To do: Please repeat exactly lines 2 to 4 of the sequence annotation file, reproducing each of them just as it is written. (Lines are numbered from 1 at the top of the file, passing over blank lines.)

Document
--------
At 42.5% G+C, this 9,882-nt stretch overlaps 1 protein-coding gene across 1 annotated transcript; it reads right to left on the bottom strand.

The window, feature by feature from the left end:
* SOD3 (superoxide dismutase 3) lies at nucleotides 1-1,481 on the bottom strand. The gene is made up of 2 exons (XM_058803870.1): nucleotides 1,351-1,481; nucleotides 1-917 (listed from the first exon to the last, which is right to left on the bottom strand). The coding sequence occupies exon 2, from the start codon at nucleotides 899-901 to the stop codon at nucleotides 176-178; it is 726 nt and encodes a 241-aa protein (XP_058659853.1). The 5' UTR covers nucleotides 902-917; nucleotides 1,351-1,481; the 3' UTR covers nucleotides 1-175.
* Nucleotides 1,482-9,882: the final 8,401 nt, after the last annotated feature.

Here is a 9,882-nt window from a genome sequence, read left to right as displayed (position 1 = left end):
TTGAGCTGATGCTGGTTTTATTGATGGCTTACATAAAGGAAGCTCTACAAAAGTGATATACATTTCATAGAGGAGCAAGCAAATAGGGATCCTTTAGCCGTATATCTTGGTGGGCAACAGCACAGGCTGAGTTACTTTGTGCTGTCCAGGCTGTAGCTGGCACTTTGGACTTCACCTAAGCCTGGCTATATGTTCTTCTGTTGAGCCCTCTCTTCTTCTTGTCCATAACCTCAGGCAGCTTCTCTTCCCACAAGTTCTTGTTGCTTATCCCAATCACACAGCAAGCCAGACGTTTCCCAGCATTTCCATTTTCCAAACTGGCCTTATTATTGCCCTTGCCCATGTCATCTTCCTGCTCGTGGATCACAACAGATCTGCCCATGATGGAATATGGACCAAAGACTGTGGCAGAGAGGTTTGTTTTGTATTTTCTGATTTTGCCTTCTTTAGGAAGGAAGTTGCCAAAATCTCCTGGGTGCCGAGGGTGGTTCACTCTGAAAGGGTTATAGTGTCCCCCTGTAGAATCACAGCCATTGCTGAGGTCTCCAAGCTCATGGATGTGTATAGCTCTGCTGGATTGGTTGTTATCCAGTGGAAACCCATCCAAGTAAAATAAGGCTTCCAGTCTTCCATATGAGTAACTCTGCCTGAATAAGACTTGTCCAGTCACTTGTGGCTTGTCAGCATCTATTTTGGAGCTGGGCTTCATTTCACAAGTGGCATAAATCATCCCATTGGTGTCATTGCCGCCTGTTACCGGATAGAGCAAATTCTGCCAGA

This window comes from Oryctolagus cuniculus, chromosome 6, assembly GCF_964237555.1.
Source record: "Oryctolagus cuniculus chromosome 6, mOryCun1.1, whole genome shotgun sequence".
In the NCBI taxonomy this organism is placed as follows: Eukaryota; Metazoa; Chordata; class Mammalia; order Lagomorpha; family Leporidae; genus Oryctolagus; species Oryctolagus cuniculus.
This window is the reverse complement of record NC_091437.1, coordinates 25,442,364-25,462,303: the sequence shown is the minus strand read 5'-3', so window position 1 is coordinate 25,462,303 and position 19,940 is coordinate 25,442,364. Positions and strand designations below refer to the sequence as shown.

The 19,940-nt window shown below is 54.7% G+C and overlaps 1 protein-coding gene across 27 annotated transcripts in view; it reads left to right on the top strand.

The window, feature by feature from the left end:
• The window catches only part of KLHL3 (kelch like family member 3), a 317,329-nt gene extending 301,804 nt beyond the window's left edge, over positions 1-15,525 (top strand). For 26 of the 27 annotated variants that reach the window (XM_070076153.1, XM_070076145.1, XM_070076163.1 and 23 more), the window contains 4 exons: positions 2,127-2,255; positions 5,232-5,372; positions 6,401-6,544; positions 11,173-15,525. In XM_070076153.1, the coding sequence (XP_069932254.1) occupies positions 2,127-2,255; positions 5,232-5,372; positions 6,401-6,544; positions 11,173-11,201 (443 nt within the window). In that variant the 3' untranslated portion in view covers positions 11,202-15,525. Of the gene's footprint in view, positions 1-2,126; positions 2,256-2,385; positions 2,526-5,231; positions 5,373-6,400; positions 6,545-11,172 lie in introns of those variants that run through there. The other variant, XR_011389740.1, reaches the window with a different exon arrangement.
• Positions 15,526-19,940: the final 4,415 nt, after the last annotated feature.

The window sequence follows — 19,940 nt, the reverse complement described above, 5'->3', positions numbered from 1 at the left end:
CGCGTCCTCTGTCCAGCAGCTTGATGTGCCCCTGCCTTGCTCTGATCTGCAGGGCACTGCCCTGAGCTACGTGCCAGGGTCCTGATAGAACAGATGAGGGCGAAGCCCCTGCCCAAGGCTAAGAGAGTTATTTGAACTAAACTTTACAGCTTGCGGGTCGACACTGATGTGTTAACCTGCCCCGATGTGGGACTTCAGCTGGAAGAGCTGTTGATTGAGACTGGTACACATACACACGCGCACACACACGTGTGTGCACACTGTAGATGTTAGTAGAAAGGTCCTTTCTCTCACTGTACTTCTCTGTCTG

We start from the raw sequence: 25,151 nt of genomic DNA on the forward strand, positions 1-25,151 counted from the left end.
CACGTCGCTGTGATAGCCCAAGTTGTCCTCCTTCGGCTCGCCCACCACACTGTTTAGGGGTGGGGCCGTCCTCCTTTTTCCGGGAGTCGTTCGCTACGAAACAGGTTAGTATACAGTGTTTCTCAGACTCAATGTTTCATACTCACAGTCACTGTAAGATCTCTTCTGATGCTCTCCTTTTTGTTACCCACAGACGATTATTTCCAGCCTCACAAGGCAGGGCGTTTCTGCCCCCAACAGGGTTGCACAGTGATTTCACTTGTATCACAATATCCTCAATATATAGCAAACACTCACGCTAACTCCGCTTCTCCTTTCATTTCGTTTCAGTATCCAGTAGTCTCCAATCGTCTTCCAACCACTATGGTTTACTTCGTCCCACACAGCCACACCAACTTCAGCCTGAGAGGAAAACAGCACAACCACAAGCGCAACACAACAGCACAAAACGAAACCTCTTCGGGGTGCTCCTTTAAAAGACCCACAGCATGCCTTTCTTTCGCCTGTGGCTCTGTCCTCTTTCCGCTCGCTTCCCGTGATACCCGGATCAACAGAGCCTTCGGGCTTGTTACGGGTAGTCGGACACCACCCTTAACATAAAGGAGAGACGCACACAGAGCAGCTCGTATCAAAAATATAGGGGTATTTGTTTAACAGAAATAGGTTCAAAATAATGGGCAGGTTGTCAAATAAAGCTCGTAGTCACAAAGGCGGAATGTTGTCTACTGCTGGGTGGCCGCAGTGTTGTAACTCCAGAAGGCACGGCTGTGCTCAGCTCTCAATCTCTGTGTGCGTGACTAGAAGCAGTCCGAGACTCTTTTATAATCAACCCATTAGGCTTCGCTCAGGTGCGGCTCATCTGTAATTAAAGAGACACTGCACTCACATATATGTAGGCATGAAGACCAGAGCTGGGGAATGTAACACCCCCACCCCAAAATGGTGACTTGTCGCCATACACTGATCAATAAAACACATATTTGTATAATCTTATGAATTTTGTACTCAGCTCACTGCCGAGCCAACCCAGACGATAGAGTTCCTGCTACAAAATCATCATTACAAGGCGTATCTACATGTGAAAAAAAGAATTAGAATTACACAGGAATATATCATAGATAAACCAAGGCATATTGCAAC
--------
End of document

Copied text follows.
The window, feature by feature from the left end:
* SOD3 (superoxide dismutase 3) lies at nucleotides 1-1,481 on the bottom strand. The gene is made up of 2 exons (XM_058803870.1): nucleotides 1,351-1,481; nucleotides 1-917 (listed from the first exon to the last, which is right to left on the bottom strand). The coding sequence occupies exon 2, from the start codon at nucleotides 899-901 to the stop codon at nucleotides 176-178; it is 726 nt and encodes a 241-aa protein (XP_058659853.1). The 5' UTR covers nucleotides 902-917; nucleotides 1,351-1,481; the 3' UTR covers nucleotides 1-175.
* Nucleotides 1,482-9,882: the final 8,401 nt, after the last annotated feature.